Ranking Member Boozman's Opening Statement at Hearing to Review Trade and Horticulture Titles of the Farm Bill


Date: Feb. 1, 2023
Location: Washington, DC

U.S. Senator John Boozman (R-AR), ranking member of the U.S. Senate Committee on Agriculture, Nutrition, and Forestry, released the following opening remarks, as prepared, at the hearing entitled "Farm Bill 2023: Trade and Horticulture."

Good morning. Let me start by welcoming the 21 returning members of our committee. I am grateful that you have chosen to continue to serve on this committee. It is an important moment for U.S. agriculture, and I believe that together we will be able to craft the policies needed to maintain the world's safest, most abundant, and most affordable food supply, while protecting the land, water, air, wildlife and rural communities that we all care about.

Additionally, I would like to welcome our two new members, Senators Peter Welch and John Fetterman, to the ag committee. I had the pleasure of working with Senator Welch when we both were in the House, and I look forward to continuing our work here. Senator Fetterman is the 11th member from Pennsylvania to serve on this committee since its founding in 1825. I look forward to his contributions and to our work together in the future.

Chairwoman Stabenow recently surprised us all with her announcement that the 118th Congress would be her last in the Senate. Leading this committee and serving as the third highest member of Democratic leadership, Senator Stabenow has climbed her way up the ladder to serve not only the people of Michigan, but the many Americans who have benefited from the policies and programs she has championed. I have no doubt that over the next two years, the chairwoman will continue to pursue her goals as determined as ever, and I know that determination will be key to passing the next farm bill, which brings us to today's hearing.

Madam Chairwoman, thank you for convening today's hearing, which builds on our work from last year, and kicks off our most important task for the 118th Congress--drafting and passing a farm bill.

As we begin to create the next farm bill, it is important to understand the environment in which we find ourselves. In December, the year-over-year consumer price index settled at 6.5%. The annual average inflation in 2022 was 8%--the highest in more than four decades. Inflation is hammering the country and is not yielding any time soon. In the farm sector, this was seen in record-high production expenses including fertilizer, fuel, labor, land, taxes, interest and feed costs among others. The only saving grace for many farmers was relatively high commodity prices--and backing those higher prices was a surge in agricultural exports. During this last fiscal year, U.S. agricultural exports increased by 14% to a record of nearly $200 billion.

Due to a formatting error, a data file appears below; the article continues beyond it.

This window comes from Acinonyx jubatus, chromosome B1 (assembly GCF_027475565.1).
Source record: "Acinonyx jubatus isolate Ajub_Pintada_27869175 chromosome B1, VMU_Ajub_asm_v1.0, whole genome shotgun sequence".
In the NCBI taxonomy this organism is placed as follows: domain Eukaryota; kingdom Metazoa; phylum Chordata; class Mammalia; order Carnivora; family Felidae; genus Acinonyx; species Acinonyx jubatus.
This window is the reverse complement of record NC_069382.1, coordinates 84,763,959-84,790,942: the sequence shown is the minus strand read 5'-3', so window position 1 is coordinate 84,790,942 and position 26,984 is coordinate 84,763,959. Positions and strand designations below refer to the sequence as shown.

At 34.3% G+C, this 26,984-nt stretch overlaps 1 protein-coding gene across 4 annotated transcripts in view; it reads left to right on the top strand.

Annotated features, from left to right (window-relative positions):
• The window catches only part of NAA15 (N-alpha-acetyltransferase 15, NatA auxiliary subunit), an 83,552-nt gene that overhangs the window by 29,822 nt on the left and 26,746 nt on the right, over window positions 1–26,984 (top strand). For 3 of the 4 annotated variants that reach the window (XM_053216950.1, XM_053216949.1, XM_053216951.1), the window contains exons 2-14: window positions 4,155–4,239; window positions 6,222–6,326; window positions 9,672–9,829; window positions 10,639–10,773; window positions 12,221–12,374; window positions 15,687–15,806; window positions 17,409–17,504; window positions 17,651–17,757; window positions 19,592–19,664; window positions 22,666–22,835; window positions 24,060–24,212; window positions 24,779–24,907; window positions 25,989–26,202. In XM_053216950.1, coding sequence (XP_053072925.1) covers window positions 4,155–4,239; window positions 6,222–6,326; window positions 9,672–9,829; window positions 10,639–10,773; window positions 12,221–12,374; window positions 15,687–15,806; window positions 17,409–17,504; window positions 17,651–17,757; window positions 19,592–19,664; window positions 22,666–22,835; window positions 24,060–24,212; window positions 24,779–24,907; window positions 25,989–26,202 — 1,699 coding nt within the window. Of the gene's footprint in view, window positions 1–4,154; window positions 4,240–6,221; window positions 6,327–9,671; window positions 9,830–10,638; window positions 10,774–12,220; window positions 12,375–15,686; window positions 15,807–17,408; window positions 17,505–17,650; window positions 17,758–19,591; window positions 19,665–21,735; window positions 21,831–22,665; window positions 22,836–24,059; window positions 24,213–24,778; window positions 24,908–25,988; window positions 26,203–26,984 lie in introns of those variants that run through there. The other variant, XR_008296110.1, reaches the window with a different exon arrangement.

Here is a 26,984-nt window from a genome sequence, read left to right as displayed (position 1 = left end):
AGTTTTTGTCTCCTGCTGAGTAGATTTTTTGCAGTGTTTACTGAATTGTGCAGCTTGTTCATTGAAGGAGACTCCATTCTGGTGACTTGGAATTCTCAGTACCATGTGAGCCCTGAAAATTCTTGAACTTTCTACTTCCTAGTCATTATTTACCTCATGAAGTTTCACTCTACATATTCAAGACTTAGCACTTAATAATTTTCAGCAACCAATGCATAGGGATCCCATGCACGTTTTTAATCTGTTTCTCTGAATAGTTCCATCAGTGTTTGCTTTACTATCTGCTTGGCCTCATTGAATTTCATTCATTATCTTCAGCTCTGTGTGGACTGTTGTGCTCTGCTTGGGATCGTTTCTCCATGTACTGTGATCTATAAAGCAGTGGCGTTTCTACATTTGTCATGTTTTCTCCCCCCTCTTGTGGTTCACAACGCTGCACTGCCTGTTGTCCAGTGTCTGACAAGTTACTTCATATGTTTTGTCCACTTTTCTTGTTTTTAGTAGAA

While headwinds on trade are beginning to develop, it's important to have a focused and proactive trade agenda to support farm and rural economies. The farm bill contains several programs intended to assist with trade promotion activities, including the Market Access Program and the Foreign Market Development program. I look forward to reviewing the effectiveness of these programs and ensuring our investment matches each program's need.

Trade only works if trading partners live up to the agreements they sign. When they don't, they must be held accountable. I am pleased that one of the first official acts of Ambassador Doug McKalip and Under Secretary Alexis Taylor, was to travel to Mexico and appropriately confront its government for proposing to ban imports of U.S. biotech corn, a significant departure from science-based trade policy. As many countries around the world advance anti-farmer and anti-production policies, the U.S. must actively promote and defend science-based technologies to help America's farmers and ranchers continue to feed, fuel and clothe the world. Global food security will only improve if we embrace scientific advancements that allow for more productive, and sustainable agricultural production.

Today, more than one in ten people around the world, around 828 million people, will go to bed hungry. Beyond that, nearly 350 million people face acute food insecurity, which is more than double the number in 2019. Amidst man-made conflict, economic shocks, high supply chain costs and the resulting food price increases, we are seeing food being taken from the hungry to give to the starving. During my travels to East Africa last fall, I saw the impact firsthand of conflict in the Horn of Africa, which leads many to seek refuge in Kenya and other surrounding countries. However, the unrelenting drought in this region means all countries face a significant food shortage, and U.S. commodities provide a vital support in fighting hunger.

The U.S. has consistently been a leader in delivering food assistance around the world, beginning with the efforts following World War II. Our emergency and nonemergency programs continue today, and many are authorized under the farm bill. Americans should take great pride in the Food for Peace, Food for Progress and McGovern-Dole programs. These programs not only have saved and transformed lives in some of the world's most desperate situations, they have also created tremendous goodwill towards the U.S. in recipient countries.

Today's hearing will help flesh out some of the most consequential aspects of U.S. agricultural and food security policy. I thank our witnesses for joining us today and look forward to hearing your testimony.

Again, I thank the chairwoman for calling this morning's hearing.